I’ll Only Ride a Blue Bike

In my family, you didn’t get your own bicycle until you were eight years old and had made your First Communion.  It was a rite of passage.  My two older sisters chose pink and purple bikes.  I wanted no such girlie colors.  My bike had to be blue.

On the great appointed day, my father and I walked up to the Times Square hardware/sporting goods store where all the neighborhood kids got their bikes.  It was a crowded, dimly lit store with dirty floors.  We made our way to the corner of the store where the bikes were on display, following our noses to the rubbery smell of bicycle tires.  And there it was–an electric blue Savoy with a white banana seat, sissy bar, stingray handlebars, and coaster brakes (hand brakes were for rich kids).  It was all mine.  I didn’t have to share it with anyone, like I had had to share the red tricycle with my little brother for years.

I didn’t know how to ride a bike and don’t remember having training wheels.  I used to take the bike out and balance alongside the wrought iron fences outside the row homes that lined the sidewalk.  Keeping one hand on the fence, I would inch along, trying to keep the bike upright.  Eventually, it worked and I was keeping up with the older kids with ease.  I rode that bike with a small group that included my siblings and friends from the apartment building we all lived in.  We weren’t allowed to ride in the street.  It was a busy bus route.  We were limited to one city block most of the time, but in Brooklyn that’s a pretty good area.  The sidewalk was pretty much ours until about five o’clock when office workers, in slightly disheveled suits and ties, came in clusters out of the subway station on Fourth Avenue and created an impassable mass of humanity off and on for about an hour.  On hot summer days, we would lock up the bikes long enough to run upstairs and gulp down a glass of grape Kool-Aid, watching a cartoon or two while the sweat dried on our skin.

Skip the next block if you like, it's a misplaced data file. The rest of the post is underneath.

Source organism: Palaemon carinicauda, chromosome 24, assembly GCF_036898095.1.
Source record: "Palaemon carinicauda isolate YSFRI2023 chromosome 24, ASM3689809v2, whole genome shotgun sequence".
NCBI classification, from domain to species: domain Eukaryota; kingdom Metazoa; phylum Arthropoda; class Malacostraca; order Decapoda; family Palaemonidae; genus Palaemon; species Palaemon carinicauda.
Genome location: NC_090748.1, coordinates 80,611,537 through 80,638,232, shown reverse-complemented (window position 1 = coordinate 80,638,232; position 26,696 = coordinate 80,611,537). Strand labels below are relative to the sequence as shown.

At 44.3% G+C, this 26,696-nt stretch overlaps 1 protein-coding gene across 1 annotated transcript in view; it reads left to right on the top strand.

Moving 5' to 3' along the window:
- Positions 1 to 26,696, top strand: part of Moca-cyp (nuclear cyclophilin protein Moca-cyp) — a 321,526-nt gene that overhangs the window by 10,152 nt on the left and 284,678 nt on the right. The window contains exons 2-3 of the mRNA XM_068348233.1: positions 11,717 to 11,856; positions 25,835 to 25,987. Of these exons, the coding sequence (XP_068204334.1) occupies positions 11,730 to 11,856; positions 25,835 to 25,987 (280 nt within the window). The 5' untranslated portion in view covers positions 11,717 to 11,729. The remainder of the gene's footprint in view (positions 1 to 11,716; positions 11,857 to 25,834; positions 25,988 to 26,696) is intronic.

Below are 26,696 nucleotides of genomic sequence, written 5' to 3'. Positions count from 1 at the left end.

Sometimes, we got to ride our bikes along the bike path that led from the 69th Street pier and passed under the Verrazano-Narrows Bridge.  We sometimes rode them in Owl’s Head Park, starting at the top of Dead Man’s Hill and riding on the side of the tires in a death-defying lean.  We had to take our feet off the pedals because we were going way too fast for our feet to keep up with them.

Our bikes were usually locked up at dinnertime, the summer evenings being dedicated to games of kick-the-can, tag, or stoop ball.

Every kid in the apartment stored their bike in the cellar.  Opening the heavy green door, you were hit with the stench of garbage and cat pee, sort of an olfactory one-two punch.  It was a creepy and dangerous place with cave-like walls and dark recesses concealing monsters only a small child can imagine, and only the big city can actually produce.  I think they found a dead bum down there years ago.  That was the rumor, anyway.  Eerie as it was, it was a treasure trove of furniture, baby buggies, and odds and ends left behind by long-gone tenants.  It eventually become a sort of clubhouse for us, but that’s another story.

One day, one of the kids came up to my apartment to tell us that all of the bikes in the basement had been stolen.  My electric blue Savoy was gone forever.  I turned and saw my mother coming up the stairs.  When she got to the second floor landing, I gave her the news of the theft.  She looked at me for a second, put her head down, and climbed that second flight.  The look on her face wasn’t one of despair but of defeat and exhaustion.  She had just come back from her first visit with the divorce lawyer.  There would be no money to replace those bikes.  I didn’t react to the theft the way you would expect.  I was pretty matter-of-fact about it and never brought it up again.  I guess all the rest of the garbage going on that day made the loss of my Savoy seem less important.  Looking back, the theft of our bikes was something of a harbinger.  There were a lot of angry and hungry days ahead.  We would do without a lot more than bikes.

A couple of years ago, I went to the store and bought myself a bike.  For the first time in years, I have a bike of my own.  It’s electric blue and it has coaster brakes.


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